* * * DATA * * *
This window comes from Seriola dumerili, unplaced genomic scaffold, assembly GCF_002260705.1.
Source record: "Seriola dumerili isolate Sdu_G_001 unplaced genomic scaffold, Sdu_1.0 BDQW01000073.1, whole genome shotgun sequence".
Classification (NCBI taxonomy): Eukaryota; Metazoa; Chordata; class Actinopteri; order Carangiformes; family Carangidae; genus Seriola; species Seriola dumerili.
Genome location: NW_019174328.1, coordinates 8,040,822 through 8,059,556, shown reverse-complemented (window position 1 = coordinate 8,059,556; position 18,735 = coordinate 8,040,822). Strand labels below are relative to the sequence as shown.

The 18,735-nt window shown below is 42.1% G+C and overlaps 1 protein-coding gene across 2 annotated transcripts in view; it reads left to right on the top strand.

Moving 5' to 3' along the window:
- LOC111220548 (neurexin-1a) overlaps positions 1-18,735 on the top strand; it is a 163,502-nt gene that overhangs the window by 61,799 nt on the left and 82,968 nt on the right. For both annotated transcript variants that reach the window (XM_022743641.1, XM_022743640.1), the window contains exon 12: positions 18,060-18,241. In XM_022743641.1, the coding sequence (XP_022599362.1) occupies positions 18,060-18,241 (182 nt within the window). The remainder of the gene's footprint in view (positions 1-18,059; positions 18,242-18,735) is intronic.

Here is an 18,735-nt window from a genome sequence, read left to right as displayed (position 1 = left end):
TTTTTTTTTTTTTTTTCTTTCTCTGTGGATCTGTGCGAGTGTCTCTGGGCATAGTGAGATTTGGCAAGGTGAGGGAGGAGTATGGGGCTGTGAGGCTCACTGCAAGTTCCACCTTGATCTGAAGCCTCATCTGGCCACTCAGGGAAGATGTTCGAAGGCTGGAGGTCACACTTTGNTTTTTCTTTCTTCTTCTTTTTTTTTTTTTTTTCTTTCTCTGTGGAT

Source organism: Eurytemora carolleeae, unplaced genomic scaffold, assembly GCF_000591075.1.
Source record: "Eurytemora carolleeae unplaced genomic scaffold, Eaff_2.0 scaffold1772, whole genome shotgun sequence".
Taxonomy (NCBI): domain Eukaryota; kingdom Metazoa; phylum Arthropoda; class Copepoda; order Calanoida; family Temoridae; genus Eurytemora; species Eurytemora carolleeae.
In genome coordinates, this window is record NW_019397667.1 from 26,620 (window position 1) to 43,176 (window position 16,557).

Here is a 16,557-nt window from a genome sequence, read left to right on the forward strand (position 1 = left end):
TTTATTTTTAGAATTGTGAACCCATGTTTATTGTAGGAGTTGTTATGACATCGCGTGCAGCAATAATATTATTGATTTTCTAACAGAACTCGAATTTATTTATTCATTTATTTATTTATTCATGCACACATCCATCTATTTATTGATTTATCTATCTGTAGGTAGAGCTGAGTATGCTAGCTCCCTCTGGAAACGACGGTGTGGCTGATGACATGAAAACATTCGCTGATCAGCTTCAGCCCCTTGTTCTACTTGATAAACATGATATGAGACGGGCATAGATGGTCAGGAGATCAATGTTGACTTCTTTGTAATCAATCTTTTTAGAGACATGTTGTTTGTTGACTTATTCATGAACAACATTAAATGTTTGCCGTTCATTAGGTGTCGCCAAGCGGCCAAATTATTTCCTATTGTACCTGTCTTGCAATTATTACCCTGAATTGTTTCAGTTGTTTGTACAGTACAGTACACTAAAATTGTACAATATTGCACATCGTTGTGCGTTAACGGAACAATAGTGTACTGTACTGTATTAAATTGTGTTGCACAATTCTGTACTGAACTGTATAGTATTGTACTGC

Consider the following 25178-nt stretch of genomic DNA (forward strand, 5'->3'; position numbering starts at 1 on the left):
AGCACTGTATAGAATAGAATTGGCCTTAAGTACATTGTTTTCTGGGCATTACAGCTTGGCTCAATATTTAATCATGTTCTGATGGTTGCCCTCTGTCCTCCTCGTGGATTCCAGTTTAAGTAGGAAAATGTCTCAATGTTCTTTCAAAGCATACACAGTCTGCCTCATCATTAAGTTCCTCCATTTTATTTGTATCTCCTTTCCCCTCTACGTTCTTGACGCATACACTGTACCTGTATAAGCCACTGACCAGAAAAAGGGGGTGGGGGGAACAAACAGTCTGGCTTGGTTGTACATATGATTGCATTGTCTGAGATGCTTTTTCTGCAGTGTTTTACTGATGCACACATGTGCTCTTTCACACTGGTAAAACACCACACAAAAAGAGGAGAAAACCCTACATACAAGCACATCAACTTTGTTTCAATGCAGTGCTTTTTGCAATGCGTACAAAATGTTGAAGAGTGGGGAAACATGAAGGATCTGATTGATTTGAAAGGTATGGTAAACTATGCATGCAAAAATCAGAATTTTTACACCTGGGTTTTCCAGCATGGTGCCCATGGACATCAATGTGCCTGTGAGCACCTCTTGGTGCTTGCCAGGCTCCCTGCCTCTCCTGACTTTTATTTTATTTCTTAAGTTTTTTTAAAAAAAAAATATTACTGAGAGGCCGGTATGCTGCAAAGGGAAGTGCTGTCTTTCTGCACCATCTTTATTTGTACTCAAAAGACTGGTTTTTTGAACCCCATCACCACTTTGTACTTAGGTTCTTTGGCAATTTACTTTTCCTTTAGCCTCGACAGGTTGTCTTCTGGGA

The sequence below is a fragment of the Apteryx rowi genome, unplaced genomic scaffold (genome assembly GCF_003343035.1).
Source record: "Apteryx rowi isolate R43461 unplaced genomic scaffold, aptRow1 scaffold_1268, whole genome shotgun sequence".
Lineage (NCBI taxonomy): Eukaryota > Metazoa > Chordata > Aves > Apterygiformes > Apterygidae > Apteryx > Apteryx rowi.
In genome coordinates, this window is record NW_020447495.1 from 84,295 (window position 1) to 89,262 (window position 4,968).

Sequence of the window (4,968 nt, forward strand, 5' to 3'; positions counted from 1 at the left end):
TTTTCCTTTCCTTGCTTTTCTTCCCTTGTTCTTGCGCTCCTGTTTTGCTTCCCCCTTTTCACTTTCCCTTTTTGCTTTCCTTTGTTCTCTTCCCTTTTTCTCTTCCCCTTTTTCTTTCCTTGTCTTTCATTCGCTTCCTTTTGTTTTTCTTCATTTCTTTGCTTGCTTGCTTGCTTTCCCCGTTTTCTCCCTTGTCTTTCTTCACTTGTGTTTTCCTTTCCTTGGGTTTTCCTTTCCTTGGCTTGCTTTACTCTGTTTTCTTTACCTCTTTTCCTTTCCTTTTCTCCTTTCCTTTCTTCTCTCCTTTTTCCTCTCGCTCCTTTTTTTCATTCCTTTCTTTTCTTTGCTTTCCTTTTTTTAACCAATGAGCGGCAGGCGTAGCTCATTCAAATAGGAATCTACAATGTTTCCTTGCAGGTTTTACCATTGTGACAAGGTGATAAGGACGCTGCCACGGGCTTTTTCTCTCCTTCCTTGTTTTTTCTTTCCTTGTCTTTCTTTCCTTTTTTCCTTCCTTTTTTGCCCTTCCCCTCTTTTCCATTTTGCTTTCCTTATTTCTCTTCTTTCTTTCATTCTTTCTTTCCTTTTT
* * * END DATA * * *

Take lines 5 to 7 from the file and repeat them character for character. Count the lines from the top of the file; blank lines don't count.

The 18,735-nt window shown below is 42.1% G+C and overlaps 1 protein-coding gene across 2 annotated transcripts in view; it reads left to right on the top strand.

Moving 5' to 3' along the window:
- LOC111220548 (neurexin-1a) overlaps positions 1-18,735 on the top strand; it is a 163,502-nt gene that overhangs the window by 61,799 nt on the left and 82,968 nt on the right. For both annotated transcript variants that reach the window (XM_022743641.1, XM_022743640.1), the window contains exon 12: positions 18,060-18,241. In XM_022743641.1, the coding sequence (XP_022599362.1) occupies positions 18,060-18,241 (182 nt within the window). The remainder of the gene's footprint in view (positions 1-18,059; positions 18,242-18,735) is intronic.